If Hugh Howey’s apocalyptic Wool series imagines the human race forced to live in silos, VanderMeer’s Southern Reach suggests that’s unnecessary. We’re already silos unto ourselves. Every major character in the trilogy is desperately lonely, unable to maintain relationships, bereft of anything resembling a confidant, dependent on alcohol or casual sex to maintain any equilibrium. They’re all paranoid: Again and again, every statement a secondary character makes to the biologist or Control or Cynthia-whose-name-isn’t-Cynthia is deconstructed for a secret agenda. VanderMeer never treats spoken language as direct communication, but rather as obfuscation, holding action, or manipulation. Our identities, VanderMeer suggests, are rotting lighthouses we live inside and peer out of, suspiciously. They create the false sense that we can control the world around us—that we can even see it clearly.
Which ultimately makes the biologist/Ghost Bird the only hero equal to this story, VanderMeer’s one example of a way forward for humanity in the natural avalanche of Area X. She’s not ambitious; she doesn’t stake out territory in the way the other characters do. She’s happiest in nature, simply recording it, observing it, to no specific long-term purpose. While sojourning on an island in Area X, she writes in her journal, “I have felt more acutely than ever that here on this island I should never be taken out of the moment. To be taken out of the moment is dangerous—that is when things sneak their way in and then there is no present moment to return to.” And she’s fine with leaving mysteries unsolved. Observing the defiant Control, who still hopes to effectively oppose Area X, Ghost Bird observes, “He could not jettison some essential sentimentality that was of no use here, some mechanism that belonged to the world outside.” Whatever that sentimentality is—is it humanity?—Ghost Bird’s fresh out.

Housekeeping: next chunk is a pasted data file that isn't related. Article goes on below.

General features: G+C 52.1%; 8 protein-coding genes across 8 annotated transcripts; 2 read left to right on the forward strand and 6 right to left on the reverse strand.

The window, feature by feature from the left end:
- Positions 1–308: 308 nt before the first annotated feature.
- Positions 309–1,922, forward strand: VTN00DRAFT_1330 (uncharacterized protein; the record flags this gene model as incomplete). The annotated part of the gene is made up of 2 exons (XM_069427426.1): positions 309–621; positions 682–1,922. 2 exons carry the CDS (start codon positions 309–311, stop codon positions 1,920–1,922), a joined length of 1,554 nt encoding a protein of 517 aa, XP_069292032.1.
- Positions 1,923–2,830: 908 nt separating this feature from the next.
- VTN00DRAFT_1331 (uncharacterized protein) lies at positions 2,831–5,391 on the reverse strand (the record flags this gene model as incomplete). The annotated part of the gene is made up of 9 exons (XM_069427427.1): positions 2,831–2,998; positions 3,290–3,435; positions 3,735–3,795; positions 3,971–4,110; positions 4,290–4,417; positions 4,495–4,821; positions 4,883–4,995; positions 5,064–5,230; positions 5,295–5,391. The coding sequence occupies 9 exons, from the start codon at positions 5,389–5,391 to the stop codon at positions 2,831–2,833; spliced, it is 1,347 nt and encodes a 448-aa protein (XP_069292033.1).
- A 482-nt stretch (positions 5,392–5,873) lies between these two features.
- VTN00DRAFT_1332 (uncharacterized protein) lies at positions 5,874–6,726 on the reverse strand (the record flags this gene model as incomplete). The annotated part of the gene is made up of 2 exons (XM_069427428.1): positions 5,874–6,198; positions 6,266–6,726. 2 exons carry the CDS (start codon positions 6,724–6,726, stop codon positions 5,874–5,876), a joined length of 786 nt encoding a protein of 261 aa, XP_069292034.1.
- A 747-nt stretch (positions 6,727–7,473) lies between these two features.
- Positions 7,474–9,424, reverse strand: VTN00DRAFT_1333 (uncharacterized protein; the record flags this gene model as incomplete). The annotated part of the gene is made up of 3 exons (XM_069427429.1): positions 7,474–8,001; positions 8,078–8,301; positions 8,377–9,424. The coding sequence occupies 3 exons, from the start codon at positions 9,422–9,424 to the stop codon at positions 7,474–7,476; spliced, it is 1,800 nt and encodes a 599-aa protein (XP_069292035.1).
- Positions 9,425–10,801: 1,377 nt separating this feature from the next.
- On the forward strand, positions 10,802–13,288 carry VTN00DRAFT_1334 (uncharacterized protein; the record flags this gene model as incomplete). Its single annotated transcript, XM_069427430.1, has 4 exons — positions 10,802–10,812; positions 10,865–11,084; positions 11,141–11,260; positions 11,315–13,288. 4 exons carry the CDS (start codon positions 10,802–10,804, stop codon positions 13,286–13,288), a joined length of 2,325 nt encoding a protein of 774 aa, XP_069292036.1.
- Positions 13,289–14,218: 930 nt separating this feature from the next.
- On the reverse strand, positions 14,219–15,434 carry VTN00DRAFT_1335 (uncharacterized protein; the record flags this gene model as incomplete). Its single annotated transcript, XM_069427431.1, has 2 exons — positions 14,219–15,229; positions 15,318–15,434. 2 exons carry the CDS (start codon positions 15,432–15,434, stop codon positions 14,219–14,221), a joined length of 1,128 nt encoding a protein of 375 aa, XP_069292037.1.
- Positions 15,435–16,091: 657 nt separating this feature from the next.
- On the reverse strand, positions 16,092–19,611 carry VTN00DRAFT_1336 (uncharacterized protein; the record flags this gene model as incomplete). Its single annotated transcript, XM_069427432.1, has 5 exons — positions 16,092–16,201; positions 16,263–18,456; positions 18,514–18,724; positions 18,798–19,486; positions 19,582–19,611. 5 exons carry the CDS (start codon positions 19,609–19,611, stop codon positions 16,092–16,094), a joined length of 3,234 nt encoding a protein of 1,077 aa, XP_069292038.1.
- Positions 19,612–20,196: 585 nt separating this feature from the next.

I’ve treaded carefully here, tiptoeing around spoilers, because I want you to read the Southern Reach Trilogy. But if that’s the case, why did I call it frustrating? That’s not generally considered a good marketing word. And certainly any story involving a mysterious wilderness with a mysterious monster in it enters our culture under the long shadow of the TV series Lost, which earned tremendous enmity from fans who felt it failed to explain a number of its mysteries.